V.I. Supreme Court upholds conviction of man for murder of Contant woman
Published: October 8, 2013
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ST. THOMAS - The V.I. Supreme Court upheld the conviction of Nesta James, who was found guilty of murdering a Contant woman in 2009.
The body of Tameka Edwards was found shot to death in the backyard of a Contant home Aug. 23, 2009.
In January 2011, a jury found James and co-defendant Denalson Merrifield guilty on a range of charges in connection with the death of Edwards and the shooting of another man, Alphaeus Lettsome, who was wounded in the leg.
Both defendants appealed their convictions, and in June, the high court overturned the conviction of Merrifield. In an opinion published Friday, the court upheld James' conviction.
James was convicted of first-degree murder, first-degree assault and two counts of possession of a firearm connected to those charges.
During the trial, prosecutors said that James killed Edwards in retaliation for the shooting death of their friend, Jesse Smalls, who had been killed hours earlier outside the Smith Bay nightclub Club Lexus.
Smalls had accompanied Edwards and two friends, Myoshi McClean and Symore Brown, to Club Lexus, where McClean worked as a bartender.
According to a statement Edwards had given to police shortly after Smalls was gunned down, Edwards was outside the club with Smalls when five men walked by and entered the club. Smalls said he felt "bad vibes," and minutes later, gunfire erupted and Smalls was shot to death, Edwards' told police.
Edwards told police she saw two of the five men with guns, and she identified one of the shooters in a police photo array.
After Smalls was gunned down, McClean sent text messages to her neighbors in Contant, including James and Merrifield, to notify them, according to court testimony. Later on the morning of Aug. 22, James and Merrifield showed up at McClean's house, according to testimony. James was angrily waving around a handgun, and both men were blaming McClean and Edwards for setting up Smalls to be killed, although McClean told them they had nothing to do with Smalls' death, according to testimony.
James and Merrifield left, but when they returned a short while later, James was carrying a machine gun wrapped in a sheet or pillowcase, still asking for Edwards, saying they would kill her, McClean testified during the trial. James and Merrifield left again, and 10 minutes later, James returned with another man who was calmer and was not armed, McClean said. The man asked McClean why Smalls had been killed, but McClean insisted she and Edwards had no involvement in the killing, according to court testimony.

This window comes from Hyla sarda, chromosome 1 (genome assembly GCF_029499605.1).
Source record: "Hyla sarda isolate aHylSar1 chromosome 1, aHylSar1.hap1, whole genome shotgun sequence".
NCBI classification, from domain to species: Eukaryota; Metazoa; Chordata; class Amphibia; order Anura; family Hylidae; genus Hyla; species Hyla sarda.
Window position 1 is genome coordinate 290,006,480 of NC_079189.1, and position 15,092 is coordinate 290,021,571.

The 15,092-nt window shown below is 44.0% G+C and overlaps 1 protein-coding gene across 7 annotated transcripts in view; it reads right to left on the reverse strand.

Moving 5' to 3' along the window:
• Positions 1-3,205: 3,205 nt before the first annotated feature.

When James and the man left, McClean left and spent the night at Paradise Point, she testified. When McClean returned to her house the following day, she discovered Edwards' bullet-riddled body in her back yard.
Edwards had been shot in the vagina, right leg and back.
Lettsome testified that he drove Edwards home from the club that night, and when he dropped her off, a man came up to his truck and said, "Don't move." He shot into the truck, hitting Lettsome in the leg. Lettsome said he could only see the rifle, with a pillow case or sheet tied around it, and only saw one person run away from the truck after firing the shots.
According to the Supreme Court's opinion, the defense moved for acquittal after the people rested their case, but the trial judge denied it. The defense renewed the motion after its own case, and again, it was denied.
Following the verdicts, James again made a motion for a Rule 29 Judgment of Acquittal, and also moved for a mistrial or a new trial. During the sentencing hearing, the trial court again denied James' motions.
In his appeal to the Supreme Court, James argued that there was insufficient evidence to support the conviction. The Supreme Court justices said based on the testimony, there was enough evidence to convict James of killing Edwards.
"Accordingly, the jury could have concluded that the evidence confirmed that James not only had the motive, intent, and ability to kill Edwards but he also believed that Edwards was complicit in the murder of his friend, Smalls," the court said in its opinion.
James also said his Sixth Amendment right to compulsory process had been violated when the court refused to let witnesses - three of the five men who shot Smalls - testify. The men had invoked their Fifth Amendment rights, stating that their testimony could incriminate themselves, and that is why the court refused their testimony, according to the Supreme Court opinion.
The court also struck down several other arguments made by James in an attempt to get his conviction overturned. James currently is serving a life sentence.
- Contact reporter Aldeth Lewin at 714-9111 or email firstname.lastname@example.org.